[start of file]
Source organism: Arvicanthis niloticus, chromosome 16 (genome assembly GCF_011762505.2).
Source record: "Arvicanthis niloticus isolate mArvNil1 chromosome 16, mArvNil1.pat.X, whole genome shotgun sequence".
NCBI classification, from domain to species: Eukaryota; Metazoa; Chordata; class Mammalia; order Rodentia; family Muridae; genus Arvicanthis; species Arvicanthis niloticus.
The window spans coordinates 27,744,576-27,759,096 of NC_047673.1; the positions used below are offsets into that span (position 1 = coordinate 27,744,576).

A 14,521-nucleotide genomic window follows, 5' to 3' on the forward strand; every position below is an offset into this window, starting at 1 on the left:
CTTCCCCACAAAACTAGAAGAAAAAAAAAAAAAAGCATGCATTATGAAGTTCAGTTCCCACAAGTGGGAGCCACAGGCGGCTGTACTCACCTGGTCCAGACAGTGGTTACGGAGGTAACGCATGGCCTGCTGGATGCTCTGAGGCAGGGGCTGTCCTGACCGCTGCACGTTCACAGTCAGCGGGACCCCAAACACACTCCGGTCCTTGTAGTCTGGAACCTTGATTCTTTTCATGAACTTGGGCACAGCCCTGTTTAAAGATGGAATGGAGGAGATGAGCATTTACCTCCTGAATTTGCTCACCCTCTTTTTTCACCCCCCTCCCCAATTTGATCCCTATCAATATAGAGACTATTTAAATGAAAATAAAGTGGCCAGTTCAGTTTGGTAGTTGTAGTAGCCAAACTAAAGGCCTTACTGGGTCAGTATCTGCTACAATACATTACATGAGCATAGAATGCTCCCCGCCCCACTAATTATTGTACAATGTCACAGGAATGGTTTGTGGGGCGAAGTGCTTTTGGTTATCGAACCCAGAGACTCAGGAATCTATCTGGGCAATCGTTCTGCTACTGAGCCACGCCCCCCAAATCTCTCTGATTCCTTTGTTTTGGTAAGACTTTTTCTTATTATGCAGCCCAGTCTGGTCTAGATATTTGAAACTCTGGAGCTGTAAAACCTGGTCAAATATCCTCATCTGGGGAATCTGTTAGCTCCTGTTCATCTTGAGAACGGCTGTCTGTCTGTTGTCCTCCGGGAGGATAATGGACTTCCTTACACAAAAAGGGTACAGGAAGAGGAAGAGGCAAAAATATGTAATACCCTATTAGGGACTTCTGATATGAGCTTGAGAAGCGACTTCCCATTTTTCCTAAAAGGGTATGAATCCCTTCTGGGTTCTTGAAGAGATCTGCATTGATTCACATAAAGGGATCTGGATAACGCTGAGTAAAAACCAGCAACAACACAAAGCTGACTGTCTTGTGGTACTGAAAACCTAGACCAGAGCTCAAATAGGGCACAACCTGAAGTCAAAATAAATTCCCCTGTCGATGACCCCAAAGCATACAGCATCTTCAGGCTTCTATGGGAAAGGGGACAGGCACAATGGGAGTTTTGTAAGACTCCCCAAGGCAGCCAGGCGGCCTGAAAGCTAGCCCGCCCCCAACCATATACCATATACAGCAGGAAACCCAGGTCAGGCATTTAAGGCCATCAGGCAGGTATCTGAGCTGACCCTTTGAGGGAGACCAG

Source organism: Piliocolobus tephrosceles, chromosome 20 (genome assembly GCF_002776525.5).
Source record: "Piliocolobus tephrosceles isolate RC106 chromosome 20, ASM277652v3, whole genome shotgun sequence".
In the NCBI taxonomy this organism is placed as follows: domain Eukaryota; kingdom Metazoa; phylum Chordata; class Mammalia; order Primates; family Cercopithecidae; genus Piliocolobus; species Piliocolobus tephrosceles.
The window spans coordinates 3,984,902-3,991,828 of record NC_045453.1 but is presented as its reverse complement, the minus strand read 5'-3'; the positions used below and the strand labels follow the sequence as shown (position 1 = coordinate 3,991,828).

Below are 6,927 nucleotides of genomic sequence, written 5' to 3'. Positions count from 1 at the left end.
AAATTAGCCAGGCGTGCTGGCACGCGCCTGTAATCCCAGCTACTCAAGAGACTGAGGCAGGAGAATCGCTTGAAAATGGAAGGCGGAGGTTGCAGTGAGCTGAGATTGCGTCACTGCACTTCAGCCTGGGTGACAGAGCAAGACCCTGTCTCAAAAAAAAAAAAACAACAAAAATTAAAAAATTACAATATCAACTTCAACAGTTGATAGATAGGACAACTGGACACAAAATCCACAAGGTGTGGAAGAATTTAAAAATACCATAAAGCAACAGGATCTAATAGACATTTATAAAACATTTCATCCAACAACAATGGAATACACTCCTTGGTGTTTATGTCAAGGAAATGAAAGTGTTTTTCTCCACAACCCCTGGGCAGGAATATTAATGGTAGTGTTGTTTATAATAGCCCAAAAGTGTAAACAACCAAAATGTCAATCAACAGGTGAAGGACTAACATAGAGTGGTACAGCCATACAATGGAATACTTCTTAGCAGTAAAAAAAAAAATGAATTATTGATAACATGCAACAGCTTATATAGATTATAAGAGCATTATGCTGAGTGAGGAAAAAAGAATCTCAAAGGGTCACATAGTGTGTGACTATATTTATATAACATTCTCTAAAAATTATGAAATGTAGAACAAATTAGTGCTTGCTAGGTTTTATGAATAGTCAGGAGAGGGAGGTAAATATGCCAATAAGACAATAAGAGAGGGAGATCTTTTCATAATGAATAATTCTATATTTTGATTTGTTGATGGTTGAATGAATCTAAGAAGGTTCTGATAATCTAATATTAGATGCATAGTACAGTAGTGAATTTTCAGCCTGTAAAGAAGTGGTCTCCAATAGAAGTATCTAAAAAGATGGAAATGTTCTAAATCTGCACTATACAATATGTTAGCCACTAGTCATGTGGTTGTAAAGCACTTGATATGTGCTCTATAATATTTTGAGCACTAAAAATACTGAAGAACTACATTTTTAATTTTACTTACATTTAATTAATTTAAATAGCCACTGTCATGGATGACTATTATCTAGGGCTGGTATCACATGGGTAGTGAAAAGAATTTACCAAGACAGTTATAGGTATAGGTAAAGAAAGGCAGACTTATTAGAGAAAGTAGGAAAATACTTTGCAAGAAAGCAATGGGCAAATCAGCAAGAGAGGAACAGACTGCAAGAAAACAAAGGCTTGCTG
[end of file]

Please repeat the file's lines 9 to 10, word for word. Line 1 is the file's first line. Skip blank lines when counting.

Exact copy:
In the NCBI taxonomy this organism is placed as follows: domain Eukaryota; kingdom Metazoa; phylum Chordata; class Mammalia; order Primates; family Cercopithecidae; genus Piliocolobus; species Piliocolobus tephrosceles.
The window spans coordinates 3,984,902-3,991,828 of record NC_045453.1 but is presented as its reverse complement, the minus strand read 5'-3'; the positions used below and the strand labels follow the sequence as shown (position 1 = coordinate 3,991,828).